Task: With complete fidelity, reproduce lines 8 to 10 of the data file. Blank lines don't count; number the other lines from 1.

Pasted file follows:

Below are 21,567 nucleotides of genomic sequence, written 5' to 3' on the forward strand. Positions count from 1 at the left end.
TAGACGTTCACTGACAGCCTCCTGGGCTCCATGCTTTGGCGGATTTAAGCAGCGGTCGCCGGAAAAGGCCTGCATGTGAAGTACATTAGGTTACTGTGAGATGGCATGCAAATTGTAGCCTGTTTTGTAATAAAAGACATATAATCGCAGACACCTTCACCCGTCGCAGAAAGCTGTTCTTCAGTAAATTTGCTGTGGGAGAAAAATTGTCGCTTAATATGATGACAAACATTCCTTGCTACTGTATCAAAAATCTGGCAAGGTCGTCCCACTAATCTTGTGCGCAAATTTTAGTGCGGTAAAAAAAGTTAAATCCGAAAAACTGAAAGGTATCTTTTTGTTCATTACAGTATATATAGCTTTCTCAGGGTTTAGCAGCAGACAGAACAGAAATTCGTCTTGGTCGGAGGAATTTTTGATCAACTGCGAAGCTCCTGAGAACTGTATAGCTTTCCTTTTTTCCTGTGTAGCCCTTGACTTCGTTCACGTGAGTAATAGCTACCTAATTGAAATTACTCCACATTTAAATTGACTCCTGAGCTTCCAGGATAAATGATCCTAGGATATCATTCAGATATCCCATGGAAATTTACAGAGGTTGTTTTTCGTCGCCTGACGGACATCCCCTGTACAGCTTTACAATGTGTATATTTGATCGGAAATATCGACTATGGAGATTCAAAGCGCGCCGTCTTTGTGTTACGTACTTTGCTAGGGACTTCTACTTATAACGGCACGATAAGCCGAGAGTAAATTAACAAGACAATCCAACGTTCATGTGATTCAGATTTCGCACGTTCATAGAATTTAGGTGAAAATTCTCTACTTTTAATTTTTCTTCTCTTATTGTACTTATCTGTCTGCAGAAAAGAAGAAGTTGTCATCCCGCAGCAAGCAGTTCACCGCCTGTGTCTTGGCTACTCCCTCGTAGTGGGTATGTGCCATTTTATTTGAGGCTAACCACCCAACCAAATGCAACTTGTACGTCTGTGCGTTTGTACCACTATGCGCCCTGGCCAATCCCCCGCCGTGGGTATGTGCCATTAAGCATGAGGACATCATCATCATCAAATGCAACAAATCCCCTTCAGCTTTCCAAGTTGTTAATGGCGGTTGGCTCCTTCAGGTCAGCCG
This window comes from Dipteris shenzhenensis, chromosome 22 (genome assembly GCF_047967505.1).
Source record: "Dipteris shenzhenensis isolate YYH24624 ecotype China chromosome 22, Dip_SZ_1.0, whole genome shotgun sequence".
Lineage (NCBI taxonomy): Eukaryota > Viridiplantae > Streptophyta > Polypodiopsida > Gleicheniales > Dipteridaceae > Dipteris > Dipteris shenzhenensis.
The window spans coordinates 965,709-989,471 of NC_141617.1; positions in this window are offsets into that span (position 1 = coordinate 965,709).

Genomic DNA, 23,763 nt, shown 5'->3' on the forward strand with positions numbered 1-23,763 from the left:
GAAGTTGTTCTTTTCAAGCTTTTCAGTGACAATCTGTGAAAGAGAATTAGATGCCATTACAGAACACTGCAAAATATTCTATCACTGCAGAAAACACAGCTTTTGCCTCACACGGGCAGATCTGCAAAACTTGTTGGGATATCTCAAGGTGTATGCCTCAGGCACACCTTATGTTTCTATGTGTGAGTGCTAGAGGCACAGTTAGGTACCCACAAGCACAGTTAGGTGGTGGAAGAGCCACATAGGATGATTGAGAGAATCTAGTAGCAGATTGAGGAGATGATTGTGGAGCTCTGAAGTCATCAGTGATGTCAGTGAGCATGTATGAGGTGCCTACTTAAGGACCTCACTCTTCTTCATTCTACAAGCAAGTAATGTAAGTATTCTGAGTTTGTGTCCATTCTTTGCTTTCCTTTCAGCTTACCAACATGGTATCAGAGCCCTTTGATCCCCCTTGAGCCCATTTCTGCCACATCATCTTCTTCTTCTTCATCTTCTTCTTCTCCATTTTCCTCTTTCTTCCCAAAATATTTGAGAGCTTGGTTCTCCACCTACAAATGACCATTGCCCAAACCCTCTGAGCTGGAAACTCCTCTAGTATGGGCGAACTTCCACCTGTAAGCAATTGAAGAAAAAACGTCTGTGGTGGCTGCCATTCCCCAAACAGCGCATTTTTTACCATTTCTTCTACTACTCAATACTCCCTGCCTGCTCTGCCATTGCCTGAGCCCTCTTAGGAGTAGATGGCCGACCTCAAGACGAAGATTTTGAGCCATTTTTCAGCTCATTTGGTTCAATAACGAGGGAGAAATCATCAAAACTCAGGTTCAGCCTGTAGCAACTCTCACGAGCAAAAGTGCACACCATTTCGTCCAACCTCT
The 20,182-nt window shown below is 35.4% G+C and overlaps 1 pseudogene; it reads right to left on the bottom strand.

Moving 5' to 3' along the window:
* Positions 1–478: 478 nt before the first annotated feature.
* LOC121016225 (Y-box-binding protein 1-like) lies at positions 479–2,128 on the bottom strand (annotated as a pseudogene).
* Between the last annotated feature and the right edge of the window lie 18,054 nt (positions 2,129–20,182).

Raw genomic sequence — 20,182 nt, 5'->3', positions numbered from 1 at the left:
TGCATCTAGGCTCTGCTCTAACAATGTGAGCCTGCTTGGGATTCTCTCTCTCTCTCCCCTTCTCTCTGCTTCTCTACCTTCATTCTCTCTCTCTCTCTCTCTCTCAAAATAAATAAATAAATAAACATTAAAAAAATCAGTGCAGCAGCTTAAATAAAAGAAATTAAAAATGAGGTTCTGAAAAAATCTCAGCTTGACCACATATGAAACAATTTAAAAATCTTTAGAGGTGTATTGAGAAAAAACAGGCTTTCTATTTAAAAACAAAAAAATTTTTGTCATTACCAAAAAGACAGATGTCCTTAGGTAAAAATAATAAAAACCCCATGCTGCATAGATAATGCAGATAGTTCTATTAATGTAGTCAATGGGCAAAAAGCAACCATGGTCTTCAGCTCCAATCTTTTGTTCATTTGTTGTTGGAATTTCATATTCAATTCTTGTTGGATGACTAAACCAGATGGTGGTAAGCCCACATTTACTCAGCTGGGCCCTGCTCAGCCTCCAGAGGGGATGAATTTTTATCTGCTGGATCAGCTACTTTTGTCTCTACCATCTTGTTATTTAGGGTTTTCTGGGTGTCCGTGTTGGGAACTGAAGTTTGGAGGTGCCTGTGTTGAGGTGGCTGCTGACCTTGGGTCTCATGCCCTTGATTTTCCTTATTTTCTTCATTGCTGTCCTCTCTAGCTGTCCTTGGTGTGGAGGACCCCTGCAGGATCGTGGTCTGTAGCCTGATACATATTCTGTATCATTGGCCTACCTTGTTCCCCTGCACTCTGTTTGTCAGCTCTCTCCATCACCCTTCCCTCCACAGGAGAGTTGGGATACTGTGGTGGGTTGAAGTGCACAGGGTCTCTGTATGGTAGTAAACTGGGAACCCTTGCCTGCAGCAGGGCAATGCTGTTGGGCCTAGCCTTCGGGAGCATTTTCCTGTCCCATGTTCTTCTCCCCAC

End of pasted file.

GAAGTTGTTCTTTTCAAGCTTTTCAGTGACAATCTGTGAAAGAGAATTAGATGCCATTACAGAACACTGCAAAATATTCTATCACTGCAGAAAACACAGCTTTTGCCTCACACGGGCAGATCTGCAAAACTTGTTGGGATATCTCAAGGTGTATGCCTCAGGCACACCTTATGTTTCTATGTGTGAGTGCTAGAGGCACAGTTAGGTACCCACAAGCACAGTTAGGTGGTGGAAGAGCCACATAGGATGATTGAGAGAATCTAGTAGCAGATTGAGGAGATGATTGTGGAGCTCTGAAGTCATCAGTGATGTCAGTGAGCATGTATGAGGTGCCTACTTAAGGACCTCACTCTTCTTCATTCTACAAGCAAGTAATGTAAGTATTCTGAGTTTGTGTCCATTCTTTGCTTTCCTTTCAGCTTACCAACATGGTATCAGAGCCCTTTGATCCCCCTTGAGCCCATTTCTGCCACATCATCTTCTTCTTCTTCATCTTCTTCTTCTCCATTTTCCTCTTTCTTCCCAAAATATTTGAGAGCTTGGTTCTCCACCTACAAATGACCATTGCCCAAACCCTCTGAGCTGGAAACTCCTCTAGTATGGGCGAACTTCCACCTGTAAGCAATTGAAGAAAAAACGTCTGTGGTGGCTGCCATTCCCCAAACAGCGCATTTTTTACCATTTCTTCTACTACTCAATACTCCCTGCCTGCTCTGCCATTGCCTGAGCCCTCTTAGGAGTAGATGGCCGACCTCAAGACGAAGATTTTGAGCCATTTTTCAGCTCATTTGGTTCAATAACGAGGGAGAAATCATCAAAACTCAGGTTCAGCCTGTAGCAACTCTCACGAGCAAAAGTGCACACCATTTCGTCCAACCTCT
The 20,182-nt window shown below is 35.4% G+C and overlaps 1 pseudogene; it reads right to left on the bottom strand.

Moving 5' to 3' along the window: